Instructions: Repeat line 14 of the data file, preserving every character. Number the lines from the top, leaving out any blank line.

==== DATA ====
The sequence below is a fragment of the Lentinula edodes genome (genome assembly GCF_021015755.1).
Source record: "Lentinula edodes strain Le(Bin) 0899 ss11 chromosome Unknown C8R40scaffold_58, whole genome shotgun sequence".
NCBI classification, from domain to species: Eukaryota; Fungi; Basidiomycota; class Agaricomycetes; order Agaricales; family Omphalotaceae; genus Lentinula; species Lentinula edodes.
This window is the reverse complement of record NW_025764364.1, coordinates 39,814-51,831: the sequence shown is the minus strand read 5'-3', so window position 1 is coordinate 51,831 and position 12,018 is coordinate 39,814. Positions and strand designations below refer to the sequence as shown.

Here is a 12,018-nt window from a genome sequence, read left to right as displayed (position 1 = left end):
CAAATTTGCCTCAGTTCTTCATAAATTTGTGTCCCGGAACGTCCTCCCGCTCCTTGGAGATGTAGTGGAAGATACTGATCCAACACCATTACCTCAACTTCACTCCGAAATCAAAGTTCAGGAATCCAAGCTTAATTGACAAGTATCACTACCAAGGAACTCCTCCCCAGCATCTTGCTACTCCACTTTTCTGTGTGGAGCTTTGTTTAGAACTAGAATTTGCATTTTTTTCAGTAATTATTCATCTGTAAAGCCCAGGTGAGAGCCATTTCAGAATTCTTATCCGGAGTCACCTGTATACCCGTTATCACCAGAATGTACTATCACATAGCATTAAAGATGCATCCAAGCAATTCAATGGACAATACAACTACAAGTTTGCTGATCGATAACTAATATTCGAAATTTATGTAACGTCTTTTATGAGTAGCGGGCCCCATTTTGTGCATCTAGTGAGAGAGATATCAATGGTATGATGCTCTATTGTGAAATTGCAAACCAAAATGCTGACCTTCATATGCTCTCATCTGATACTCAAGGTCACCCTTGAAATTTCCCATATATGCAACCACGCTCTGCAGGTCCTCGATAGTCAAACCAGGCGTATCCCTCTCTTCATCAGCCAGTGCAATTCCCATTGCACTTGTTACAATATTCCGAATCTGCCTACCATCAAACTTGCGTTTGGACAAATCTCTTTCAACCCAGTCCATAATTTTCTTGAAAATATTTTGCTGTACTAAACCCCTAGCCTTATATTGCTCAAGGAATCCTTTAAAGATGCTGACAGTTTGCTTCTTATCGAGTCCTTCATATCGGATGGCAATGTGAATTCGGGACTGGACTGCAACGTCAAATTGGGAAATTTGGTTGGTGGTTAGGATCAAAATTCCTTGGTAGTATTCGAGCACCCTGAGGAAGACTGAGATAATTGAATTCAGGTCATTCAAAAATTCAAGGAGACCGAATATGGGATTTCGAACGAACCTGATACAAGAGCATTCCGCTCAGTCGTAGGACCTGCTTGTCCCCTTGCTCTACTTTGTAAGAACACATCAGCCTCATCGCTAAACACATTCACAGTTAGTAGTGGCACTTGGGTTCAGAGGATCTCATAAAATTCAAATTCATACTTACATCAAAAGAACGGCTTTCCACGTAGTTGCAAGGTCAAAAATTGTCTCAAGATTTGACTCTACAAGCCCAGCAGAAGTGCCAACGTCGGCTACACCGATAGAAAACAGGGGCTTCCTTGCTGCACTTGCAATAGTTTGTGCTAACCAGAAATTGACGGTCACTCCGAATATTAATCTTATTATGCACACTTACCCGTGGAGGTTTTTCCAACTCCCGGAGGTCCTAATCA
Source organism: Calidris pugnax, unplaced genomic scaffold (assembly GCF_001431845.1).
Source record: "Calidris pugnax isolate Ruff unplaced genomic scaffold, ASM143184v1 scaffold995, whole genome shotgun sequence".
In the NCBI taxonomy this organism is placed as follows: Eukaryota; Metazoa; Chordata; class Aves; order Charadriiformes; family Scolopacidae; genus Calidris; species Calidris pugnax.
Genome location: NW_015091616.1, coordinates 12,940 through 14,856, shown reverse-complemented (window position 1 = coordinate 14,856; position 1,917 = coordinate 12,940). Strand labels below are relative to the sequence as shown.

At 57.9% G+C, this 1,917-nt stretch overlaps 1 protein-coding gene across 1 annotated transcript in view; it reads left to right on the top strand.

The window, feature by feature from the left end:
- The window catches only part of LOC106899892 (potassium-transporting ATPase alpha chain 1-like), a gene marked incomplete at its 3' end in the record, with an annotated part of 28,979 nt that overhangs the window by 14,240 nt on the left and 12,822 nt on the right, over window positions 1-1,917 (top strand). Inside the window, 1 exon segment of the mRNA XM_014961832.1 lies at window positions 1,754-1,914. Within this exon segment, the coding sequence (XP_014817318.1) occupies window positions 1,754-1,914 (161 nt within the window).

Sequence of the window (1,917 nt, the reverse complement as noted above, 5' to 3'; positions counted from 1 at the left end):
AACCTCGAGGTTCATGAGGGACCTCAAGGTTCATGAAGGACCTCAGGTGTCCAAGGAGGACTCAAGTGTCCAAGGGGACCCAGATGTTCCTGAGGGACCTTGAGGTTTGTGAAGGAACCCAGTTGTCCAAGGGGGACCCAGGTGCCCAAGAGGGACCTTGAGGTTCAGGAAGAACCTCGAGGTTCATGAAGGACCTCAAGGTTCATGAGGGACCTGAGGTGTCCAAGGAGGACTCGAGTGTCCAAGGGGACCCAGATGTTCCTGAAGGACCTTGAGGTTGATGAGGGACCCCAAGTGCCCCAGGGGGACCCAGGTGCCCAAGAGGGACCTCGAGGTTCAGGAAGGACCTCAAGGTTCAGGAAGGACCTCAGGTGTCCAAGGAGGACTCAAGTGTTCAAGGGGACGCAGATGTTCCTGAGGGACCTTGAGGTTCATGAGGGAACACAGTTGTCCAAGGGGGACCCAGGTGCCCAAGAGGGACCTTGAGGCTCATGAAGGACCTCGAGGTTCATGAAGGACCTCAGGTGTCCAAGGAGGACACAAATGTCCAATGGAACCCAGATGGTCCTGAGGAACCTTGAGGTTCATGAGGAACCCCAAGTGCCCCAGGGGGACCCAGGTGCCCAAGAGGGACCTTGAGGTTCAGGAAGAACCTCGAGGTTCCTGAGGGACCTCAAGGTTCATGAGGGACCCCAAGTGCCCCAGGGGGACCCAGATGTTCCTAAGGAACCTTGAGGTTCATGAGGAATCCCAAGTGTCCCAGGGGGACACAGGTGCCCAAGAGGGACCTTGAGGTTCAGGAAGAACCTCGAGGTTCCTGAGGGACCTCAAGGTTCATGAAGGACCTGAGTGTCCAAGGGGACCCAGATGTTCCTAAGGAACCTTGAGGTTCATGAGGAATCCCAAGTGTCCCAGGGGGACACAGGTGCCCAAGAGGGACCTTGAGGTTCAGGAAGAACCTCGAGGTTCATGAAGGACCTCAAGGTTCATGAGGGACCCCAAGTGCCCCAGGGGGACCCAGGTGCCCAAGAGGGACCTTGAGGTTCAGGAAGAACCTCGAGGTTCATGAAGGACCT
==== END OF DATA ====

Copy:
Sequence of the window (1,917 nt, the reverse complement as noted above, 5' to 3'; positions counted from 1 at the left end):